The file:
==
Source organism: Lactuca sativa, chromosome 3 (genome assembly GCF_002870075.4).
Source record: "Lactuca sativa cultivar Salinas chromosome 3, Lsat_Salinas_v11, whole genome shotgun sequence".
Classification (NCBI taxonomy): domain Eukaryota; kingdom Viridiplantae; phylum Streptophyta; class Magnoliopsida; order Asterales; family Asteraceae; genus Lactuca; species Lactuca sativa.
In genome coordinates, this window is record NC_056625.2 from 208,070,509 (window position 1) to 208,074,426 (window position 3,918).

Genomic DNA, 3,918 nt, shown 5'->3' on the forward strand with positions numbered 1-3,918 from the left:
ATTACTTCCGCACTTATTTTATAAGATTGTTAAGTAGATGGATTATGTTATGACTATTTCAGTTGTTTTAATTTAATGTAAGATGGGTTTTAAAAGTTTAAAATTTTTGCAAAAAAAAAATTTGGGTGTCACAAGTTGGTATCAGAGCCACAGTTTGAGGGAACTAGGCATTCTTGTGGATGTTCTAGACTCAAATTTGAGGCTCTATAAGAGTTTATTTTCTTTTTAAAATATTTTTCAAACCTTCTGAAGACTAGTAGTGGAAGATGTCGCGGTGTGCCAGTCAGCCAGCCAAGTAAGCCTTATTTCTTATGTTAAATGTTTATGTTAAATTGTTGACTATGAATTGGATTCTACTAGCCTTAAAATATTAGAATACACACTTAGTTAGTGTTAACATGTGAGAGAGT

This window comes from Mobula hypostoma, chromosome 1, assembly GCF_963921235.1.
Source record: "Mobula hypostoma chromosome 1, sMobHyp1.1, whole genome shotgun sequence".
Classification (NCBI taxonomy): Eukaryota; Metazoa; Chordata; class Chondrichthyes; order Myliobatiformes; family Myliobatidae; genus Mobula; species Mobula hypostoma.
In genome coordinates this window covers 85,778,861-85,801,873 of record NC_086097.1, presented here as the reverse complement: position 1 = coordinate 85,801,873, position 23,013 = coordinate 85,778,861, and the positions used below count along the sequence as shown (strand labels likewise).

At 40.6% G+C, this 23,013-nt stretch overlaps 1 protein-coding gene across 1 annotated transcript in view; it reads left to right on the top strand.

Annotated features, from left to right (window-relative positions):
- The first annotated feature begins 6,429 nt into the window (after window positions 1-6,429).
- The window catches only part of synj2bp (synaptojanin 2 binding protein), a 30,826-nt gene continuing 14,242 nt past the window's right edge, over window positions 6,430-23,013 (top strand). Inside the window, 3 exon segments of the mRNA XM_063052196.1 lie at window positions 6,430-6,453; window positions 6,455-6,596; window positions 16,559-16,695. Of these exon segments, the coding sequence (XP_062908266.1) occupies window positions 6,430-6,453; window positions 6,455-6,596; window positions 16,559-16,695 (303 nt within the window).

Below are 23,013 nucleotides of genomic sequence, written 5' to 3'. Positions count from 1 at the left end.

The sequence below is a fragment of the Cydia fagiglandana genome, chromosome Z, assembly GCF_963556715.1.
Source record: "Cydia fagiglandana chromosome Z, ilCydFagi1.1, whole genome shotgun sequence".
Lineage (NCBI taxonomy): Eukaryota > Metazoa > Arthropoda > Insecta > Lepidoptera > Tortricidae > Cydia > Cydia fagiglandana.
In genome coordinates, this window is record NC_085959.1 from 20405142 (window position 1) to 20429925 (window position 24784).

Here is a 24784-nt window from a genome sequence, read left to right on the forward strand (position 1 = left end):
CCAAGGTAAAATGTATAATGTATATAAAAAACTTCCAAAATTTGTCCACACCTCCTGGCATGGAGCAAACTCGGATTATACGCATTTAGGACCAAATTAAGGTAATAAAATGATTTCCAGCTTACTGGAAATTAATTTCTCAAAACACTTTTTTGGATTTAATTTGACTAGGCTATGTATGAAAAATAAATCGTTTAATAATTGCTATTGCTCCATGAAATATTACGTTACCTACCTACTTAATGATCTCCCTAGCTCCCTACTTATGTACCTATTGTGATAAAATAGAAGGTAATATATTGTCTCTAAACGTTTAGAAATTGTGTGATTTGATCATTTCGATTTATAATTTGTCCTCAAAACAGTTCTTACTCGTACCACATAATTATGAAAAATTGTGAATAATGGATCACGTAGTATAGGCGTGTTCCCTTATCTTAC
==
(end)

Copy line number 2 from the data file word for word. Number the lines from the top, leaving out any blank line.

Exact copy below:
Source record: "Lactuca sativa cultivar Salinas chromosome 3, Lsat_Salinas_v11, whole genome shotgun sequence".